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German ruling party backs Laschet as candidate to succeed Merkel as chancellor

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Armin Laschet has won the backing of Germany’s governing Christian Democratic Union in his bid to succeed Angela Merkel as chancellor, after a campaign that exposed deep rifts in the party five months before national elections.

Thirty-one of 46 members of the CDU’s executive committee backed Laschet in a secret vote, with his rival, Markus Söder, prime minister of Bavaria, receiving just nine, according to the party. There were six abstentions.

The result means Laschet is all but certain to be the centre-right’s candidate for chancellor in September’s Bundestag election, when Merkel will bow out after 16 years as Germany’s leader.

Söder, who is leader of the Christian Social Union, the CDU’s Bavarian sister party, had said he would accept a clear vote in favour of Laschet.

But the ballot revealed deep misgivings among senior Christian Democrats about Laschet’s suitability to run. The party executive had given its unanimous backing to his candidacy last week, but he garnered just 77.5 per cent of the vote, with 22.5 per cent going to Söder.

Laschet, 60, was elected CDU leader in January. But he has struggled in the polls, and many in the CDU/CSU bloc thought they had a better chance of winning the election with Söder as their candidate.

The chaos within the ruling party has also reflected its performance in the polls. The CDU surged to almost 40 per cent last year as voters rewarded it for Germany’s deft handling of the first wave of the coronavirus pandemic.

But its approval rating has slumped in 2021 as public anger mounted over the slow pace of Covid-19 vaccinations and the revelation that some MPs earned huge commissions on deals to procure face masks.

The CDU also faces a strong challenge from the opposition Greens, which some pollsters believed could take the chancellery in the election. The party chose Annalena Baerbock, a 40-year-old MP, as its candidate for chancellor, in a smooth process that marked a sharp contrast with the open power struggle in the CDU/CSU.

The son of a miner, Laschet studied law and edited a Catholic newspaper before being elected to the Bundestag in 1994. He served as a minister in the government of North Rhine-Westphalia, Germany’s most populous state, in the 1990s and became prime minister there in 2017.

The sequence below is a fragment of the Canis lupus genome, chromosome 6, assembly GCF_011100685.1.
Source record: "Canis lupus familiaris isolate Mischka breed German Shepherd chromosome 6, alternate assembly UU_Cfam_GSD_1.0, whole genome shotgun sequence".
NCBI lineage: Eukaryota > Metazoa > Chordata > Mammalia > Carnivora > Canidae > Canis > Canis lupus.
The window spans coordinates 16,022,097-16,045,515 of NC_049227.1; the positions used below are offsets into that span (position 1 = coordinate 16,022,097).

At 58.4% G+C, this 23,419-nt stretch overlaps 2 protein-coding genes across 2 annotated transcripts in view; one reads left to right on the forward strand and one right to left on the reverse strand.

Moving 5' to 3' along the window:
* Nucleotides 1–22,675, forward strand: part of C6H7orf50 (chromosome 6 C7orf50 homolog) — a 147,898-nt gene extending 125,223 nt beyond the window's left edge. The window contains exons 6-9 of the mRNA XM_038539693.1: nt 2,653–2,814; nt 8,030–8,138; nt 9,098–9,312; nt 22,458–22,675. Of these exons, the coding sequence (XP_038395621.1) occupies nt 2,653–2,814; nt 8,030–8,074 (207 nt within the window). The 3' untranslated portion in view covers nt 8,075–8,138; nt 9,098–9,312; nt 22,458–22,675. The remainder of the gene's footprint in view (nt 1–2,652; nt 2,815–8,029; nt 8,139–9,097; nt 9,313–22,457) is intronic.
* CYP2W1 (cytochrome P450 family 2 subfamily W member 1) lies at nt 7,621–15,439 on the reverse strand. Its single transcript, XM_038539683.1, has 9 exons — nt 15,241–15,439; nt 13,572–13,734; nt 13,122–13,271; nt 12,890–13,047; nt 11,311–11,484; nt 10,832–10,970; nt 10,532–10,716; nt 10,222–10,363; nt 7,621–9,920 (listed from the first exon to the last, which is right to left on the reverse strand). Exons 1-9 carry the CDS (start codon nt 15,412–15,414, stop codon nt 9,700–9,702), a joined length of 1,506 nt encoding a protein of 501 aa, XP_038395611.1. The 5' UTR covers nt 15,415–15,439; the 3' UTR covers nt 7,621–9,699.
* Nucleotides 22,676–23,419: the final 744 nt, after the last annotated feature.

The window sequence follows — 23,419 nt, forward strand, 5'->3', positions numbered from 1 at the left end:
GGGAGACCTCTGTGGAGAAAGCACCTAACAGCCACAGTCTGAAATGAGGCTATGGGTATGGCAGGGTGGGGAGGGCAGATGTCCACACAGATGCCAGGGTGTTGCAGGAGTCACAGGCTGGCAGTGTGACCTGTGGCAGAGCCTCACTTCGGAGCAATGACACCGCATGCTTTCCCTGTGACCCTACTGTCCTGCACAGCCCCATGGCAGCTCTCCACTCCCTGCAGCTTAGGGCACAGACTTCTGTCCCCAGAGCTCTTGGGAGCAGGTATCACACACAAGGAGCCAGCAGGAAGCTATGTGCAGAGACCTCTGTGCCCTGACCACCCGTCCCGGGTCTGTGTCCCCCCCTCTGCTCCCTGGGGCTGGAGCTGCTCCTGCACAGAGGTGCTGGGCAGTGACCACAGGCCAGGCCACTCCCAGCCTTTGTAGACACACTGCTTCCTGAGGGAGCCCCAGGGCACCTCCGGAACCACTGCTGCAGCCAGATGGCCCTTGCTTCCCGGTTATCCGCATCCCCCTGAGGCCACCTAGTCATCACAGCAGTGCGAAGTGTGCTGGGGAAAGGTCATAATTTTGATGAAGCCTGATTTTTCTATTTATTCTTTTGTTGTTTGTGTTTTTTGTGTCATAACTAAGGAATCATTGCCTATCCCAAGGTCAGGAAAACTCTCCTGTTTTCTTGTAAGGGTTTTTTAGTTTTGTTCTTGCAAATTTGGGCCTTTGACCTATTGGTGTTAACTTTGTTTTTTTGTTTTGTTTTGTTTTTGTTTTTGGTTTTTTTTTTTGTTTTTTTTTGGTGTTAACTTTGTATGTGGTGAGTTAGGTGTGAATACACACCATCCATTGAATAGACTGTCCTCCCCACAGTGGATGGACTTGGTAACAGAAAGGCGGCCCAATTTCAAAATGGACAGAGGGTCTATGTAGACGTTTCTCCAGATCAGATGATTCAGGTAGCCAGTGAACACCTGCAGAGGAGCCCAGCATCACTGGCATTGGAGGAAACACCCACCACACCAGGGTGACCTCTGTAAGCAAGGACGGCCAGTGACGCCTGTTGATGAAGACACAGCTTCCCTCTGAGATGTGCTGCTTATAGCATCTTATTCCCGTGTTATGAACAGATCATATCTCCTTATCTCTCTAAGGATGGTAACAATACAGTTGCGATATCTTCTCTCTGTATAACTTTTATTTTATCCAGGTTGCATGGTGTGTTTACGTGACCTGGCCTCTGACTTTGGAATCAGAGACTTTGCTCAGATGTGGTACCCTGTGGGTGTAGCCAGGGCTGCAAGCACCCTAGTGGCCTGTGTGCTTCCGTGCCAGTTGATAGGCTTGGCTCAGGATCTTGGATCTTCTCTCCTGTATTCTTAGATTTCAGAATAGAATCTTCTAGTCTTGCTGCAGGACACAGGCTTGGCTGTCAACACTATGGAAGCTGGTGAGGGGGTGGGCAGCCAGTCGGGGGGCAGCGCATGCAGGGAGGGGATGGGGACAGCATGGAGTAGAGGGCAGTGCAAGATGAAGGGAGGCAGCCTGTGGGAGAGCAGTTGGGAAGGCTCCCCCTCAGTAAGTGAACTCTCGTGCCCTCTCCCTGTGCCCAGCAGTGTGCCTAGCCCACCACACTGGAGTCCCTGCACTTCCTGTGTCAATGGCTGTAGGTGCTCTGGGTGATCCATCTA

Laschet is an ideological ally of Merkel and has said that if elected chancellor, he would continue her middle-of-the-road policies. He was long considered her natural successor.

But his popularity has suffered over the course of the pandemic, when he has come across as hesitant and erratic. By contrast, Söder, who earned a reputation as a decisive crisis manager, has seen his polling soar.

The poll ratings of Markus Söder, prime minister of Bavaria, had soared, but he said he would respect the CDU executive committee’s decision ahead of the vote © Reuters

Laschet was endorsed on Monday by some of the CDU’s most influential grandees, such as Wolfgang Schäuble, the former finance minister and Bundestag president, Volker Bouffier, prime minister of the western state of Hesse, and Ralph Brinkhaus, leader of the CDU/CSU parliamentary group.

But other members of the executive, such as Peter Altmaier, economy minister and a close Merkel ally, favoured Söder, a move that will badly dent Laschet’s authority.

The prime ministers of Saxony-Anhalt and Saarland also broke ranks with Laschet in recent days and threw their weight behind Söder, saying he enjoyed far more support among the party’s rank-and-file members. The powerful youth wing of the CDU, the Junge Union, also backed the Bavarian.

Söder garnered support among many CDU MPs who fear they will lose their seats in September if Laschet leads the campaign.

Some attendees of Monday’s meeting said the CDU/CSU parliamentary group and regional party bosses should be involved in any decision on who should run for chancellor.

But Laschet insisted that only the executive could decide and demanded a vote to resolve the issue. “We should decide today, as we planned to at the beginning,” he said, according to participants.

Söder made clear he would respect the CDU executive’s decision, telling reporters this week he had made the party a proposal “but only the CDU can decide if it wants to accept this offer”.



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After Afghanistan, China and Russia will test Biden

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“America is back” proclaimed Joe Biden, a few weeks ago. But in Afghanistan, America is out. The US president has just announced the withdrawal of all remaining American troops from the country. A 20-year war will end on the symbolic date of 9/11, 2021.